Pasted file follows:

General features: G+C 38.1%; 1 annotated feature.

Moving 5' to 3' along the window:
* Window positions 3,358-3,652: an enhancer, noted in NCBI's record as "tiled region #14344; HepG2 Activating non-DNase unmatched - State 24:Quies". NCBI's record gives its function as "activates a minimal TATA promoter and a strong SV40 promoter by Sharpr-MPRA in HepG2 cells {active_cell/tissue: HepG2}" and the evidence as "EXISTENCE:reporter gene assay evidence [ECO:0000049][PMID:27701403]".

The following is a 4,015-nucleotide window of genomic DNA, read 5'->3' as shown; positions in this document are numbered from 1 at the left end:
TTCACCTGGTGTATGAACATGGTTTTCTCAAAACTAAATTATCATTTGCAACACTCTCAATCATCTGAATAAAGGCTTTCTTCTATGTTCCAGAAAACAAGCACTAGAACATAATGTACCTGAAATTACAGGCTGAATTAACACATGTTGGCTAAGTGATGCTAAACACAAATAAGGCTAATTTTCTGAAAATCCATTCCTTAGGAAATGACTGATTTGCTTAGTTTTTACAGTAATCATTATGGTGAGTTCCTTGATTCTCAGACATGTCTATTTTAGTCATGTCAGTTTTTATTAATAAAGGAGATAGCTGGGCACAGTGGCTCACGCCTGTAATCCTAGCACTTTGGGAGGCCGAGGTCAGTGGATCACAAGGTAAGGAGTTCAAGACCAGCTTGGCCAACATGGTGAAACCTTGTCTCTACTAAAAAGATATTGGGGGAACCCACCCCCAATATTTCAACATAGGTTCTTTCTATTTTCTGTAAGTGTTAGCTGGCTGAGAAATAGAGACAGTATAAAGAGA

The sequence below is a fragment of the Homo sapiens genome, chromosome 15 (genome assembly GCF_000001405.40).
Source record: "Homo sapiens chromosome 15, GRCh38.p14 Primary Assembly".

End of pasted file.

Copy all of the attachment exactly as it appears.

General features: G+C 38.1%; 1 annotated feature.

Moving 5' to 3' along the window:
* Window positions 3,358-3,652: an enhancer, noted in NCBI's record as "tiled region #14344; HepG2 Activating non-DNase unmatched - State 24:Quies". NCBI's record gives its function as "activates a minimal TATA promoter and a strong SV40 promoter by Sharpr-MPRA in HepG2 cells {active_cell/tissue: HepG2}" and the evidence as "EXISTENCE:reporter gene assay evidence [ECO:0000049][PMID:27701403]".

The following is a 4,015-nucleotide window of genomic DNA, read 5'->3' as shown; positions in this document are numbered from 1 at the left end:
TTCACCTGGTGTATGAACATGGTTTTCTCAAAACTAAATTATCATTTGCAACACTCTCAATCATCTGAATAAAGGCTTTCTTCTATGTTCCAGAAAACAAGCACTAGAACATAATGTACCTGAAATTACAGGCTGAATTAACACATGTTGGCTAAGTGATGCTAAACACAAATAAGGCTAATTTTCTGAAAATCCATTCCTTAGGAAATGACTGATTTGCTTAGTTTTTACAGTAATCATTATGGTGAGTTCCTTGATTCTCAGACATGTCTATTTTAGTCATGTCAGTTTTTATTAATAAAGGAGATAGCTGGGCACAGTGGCTCACGCCTGTAATCCTAGCACTTTGGGAGGCCGAGGTCAGTGGATCACAAGGTAAGGAGTTCAAGACCAGCTTGGCCAACATGGTGAAACCTTGTCTCTACTAAAAAGATATTGGGGGAACCCACCCCCAATATTTCAACATAGGTTCTTTCTATTTTCTGTAAGTGTTAGCTGGCTGAGAAATAGAGACAGTATAAAGAGA

The sequence below is a fragment of the Homo sapiens genome, chromosome 15 (genome assembly GCF_000001405.40).
Source record: "Homo sapiens chromosome 15, GRCh38.p14 Primary Assembly".